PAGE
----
The spectre of fuel poverty hits the middle classes

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Woman looking out windowFuel poverty, where you spend 10% of your income just on heating and lighting your home, is something that is typically only suffered by the very vulnerable, including the elderly and those on very low incomes.

However, new figures show that this is becoming markedly more widespread. So could you end up in fuel poverty?

Spread of fuel poverty
Research from uSwitch has shown that shockingly, a quarter of all households now face fuel poverty. That includes 36% of households that consider themselves working class, and 15% of middle class households. And once you retire and are on a fixed income, your chances of fuel poverty are even higher: some 24% of middle class pensioners are currently suffering fuel poverty.

The massive spread of fuel poverty is the result of costs spiraling out of control. Increases in the wholesale cost of power (and profits for power companies) mean that household energy bills have increased by a jaw-dropping £472 a year - or 71% over the past five years. It's no wonder that affordability problems are spreading like wildfire.

Getting worse
Even more alarmingly, it found that if you took housing costs out of the monthly pot and then calculated fuel costs as a proportion of expenses, it would push nine million people into fuel poverty - or a third of all households. This takes in 47% of working class households and 22% of middle class households.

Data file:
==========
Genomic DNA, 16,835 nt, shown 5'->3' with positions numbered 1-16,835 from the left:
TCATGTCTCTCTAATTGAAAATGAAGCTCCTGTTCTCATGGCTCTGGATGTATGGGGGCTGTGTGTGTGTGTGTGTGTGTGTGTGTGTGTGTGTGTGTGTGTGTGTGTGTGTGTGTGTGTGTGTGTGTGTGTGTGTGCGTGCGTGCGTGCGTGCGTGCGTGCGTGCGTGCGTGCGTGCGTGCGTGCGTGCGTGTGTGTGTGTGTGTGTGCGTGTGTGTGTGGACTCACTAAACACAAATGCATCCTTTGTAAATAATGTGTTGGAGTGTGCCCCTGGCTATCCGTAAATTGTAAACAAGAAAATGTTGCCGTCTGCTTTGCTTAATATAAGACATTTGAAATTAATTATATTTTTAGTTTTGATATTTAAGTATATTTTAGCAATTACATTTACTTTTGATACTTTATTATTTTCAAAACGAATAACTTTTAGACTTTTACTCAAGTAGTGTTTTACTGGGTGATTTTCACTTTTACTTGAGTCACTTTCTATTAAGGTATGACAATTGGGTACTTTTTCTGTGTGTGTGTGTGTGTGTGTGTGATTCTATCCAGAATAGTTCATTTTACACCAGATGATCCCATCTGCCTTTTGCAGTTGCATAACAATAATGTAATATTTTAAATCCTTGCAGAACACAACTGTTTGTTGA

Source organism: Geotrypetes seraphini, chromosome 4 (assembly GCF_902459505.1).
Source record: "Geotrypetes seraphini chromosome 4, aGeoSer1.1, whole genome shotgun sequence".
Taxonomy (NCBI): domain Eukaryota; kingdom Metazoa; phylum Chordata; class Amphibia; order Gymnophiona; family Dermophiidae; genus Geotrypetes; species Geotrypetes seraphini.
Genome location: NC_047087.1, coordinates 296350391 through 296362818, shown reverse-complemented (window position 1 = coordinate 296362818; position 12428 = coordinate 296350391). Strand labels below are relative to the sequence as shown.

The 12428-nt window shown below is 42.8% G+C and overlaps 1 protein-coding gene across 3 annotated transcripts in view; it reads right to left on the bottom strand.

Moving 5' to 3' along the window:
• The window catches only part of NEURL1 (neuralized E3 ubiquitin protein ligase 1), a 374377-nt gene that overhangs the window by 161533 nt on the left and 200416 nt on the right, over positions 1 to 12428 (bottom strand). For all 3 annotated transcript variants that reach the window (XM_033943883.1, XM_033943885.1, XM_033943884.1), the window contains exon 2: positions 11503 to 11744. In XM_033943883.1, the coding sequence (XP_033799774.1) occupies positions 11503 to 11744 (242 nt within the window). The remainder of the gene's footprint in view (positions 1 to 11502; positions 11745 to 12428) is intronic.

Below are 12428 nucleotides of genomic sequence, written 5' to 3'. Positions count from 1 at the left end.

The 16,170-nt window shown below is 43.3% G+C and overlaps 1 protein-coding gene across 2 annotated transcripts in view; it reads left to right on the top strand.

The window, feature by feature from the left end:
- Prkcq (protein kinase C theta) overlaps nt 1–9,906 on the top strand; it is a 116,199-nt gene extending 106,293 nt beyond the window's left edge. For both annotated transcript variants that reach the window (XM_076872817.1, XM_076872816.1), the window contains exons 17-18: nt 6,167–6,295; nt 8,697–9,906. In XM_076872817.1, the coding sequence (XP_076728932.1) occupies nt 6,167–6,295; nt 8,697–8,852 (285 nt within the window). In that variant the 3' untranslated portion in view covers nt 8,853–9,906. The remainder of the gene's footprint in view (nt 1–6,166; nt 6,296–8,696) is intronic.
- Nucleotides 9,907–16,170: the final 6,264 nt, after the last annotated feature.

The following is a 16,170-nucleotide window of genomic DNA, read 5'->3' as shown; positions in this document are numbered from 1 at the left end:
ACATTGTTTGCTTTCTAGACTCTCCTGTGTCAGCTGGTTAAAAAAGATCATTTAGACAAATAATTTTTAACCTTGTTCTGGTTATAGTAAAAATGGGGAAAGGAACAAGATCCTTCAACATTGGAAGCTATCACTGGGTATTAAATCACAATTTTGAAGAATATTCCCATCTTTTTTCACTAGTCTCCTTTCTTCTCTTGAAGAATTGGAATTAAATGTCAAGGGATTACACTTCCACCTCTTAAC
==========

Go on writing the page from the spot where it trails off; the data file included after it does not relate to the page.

And of course, things are set to get worse. These calculations don't take any account of the Scottish Power price rises which are now on the cards - which will mean even more people start to suffer the effects of fuel poverty.

Ann Robinson, Director of Consumer Policy at uSwitch.com, says: "The sad truth is that consumers are paying a heavy price for this country's disjointed, incoherent and unaffordable energy policy. There is now a real urgency for the Government to get on with its review of fuel poverty so it can relieve the misery facing those who cannot afford to keep warm this winter."

What can you do about it?
In the meantime, however, we need to take steps to help ourselves. It is well worth looking at the cost of fixing or capping your fuel costs to protect you from future price rises. It's also worth looking afresh at energy efficiency measures. It's something we have all heard a thousand times, but if you are one of the millions of households who haven't invested in loft or cavity wall insulation, there are still significant savings to be made.

Robinson adds: "Those who would struggle to afford this investment should contact their energy supplier to see whether they would qualify for any energy efficiency grants or financial support. Suppliers have a pot of money available to help customers in this way and those who qualify could see their energy bills substantially reduced as a result."

So what do you think? Are you approaching fuel poverty? What should the government be doing to protect you? Let us know in the comments.

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